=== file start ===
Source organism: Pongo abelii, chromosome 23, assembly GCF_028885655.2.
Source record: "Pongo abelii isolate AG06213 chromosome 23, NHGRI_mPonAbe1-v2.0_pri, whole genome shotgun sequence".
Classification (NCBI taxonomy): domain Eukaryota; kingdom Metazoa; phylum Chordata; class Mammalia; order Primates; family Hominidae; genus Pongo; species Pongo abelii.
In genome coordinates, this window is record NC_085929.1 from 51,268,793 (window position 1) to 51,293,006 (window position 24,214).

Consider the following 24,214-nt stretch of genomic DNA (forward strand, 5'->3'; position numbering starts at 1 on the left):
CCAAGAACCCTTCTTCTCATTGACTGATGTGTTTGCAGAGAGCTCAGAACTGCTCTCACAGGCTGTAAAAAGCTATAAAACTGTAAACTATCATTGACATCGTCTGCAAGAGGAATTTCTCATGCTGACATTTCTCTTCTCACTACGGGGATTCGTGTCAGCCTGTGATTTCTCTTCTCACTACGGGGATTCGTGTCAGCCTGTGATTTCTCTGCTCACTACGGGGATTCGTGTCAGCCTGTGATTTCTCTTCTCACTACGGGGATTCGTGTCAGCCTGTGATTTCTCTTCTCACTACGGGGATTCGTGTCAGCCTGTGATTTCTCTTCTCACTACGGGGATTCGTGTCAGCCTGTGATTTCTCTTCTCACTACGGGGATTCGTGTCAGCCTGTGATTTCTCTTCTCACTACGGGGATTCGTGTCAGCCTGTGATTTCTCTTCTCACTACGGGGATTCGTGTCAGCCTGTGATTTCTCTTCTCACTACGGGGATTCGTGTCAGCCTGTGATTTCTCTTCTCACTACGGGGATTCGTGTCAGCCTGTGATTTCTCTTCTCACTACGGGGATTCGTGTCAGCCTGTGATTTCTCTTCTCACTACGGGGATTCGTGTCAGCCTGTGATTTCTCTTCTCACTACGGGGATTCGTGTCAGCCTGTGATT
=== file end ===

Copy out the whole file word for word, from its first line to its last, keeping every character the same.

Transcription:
Source organism: Pongo abelii, chromosome 23, assembly GCF_028885655.2.
Source record: "Pongo abelii isolate AG06213 chromosome 23, NHGRI_mPonAbe1-v2.0_pri, whole genome shotgun sequence".
Classification (NCBI taxonomy): domain Eukaryota; kingdom Metazoa; phylum Chordata; class Mammalia; order Primates; family Hominidae; genus Pongo; species Pongo abelii.
In genome coordinates, this window is record NC_085929.1 from 51,268,793 (window position 1) to 51,293,006 (window position 24,214).

Consider the following 24,214-nt stretch of genomic DNA (forward strand, 5'->3'; position numbering starts at 1 on the left):
CCAAGAACCCTTCTTCTCATTGACTGATGTGTTTGCAGAGAGCTCAGAACTGCTCTCACAGGCTGTAAAAAGCTATAAAACTGTAAACTATCATTGACATCGTCTGCAAGAGGAATTTCTCATGCTGACATTTCTCTTCTCACTACGGGGATTCGTGTCAGCCTGTGATTTCTCTTCTCACTACGGGGATTCGTGTCAGCCTGTGATTTCTCTGCTCACTACGGGGATTCGTGTCAGCCTGTGATTTCTCTTCTCACTACGGGGATTCGTGTCAGCCTGTGATTTCTCTTCTCACTACGGGGATTCGTGTCAGCCTGTGATTTCTCTTCTCACTACGGGGATTCGTGTCAGCCTGTGATTTCTCTTCTCACTACGGGGATTCGTGTCAGCCTGTGATTTCTCTTCTCACTACGGGGATTCGTGTCAGCCTGTGATTTCTCTTCTCACTACGGGGATTCGTGTCAGCCTGTGATTTCTCTTCTCACTACGGGGATTCGTGTCAGCCTGTGATTTCTCTTCTCACTACGGGGATTCGTGTCAGCCTGTGATTTCTCTTCTCACTACGGGGATTCGTGTCAGCCTGTGATTTCTCTTCTCACTACGGGGATTCGTGTCAGCCTGTGATTTCTCTTCTCACTACGGGGATTCGTGTCAGCCTGTGATT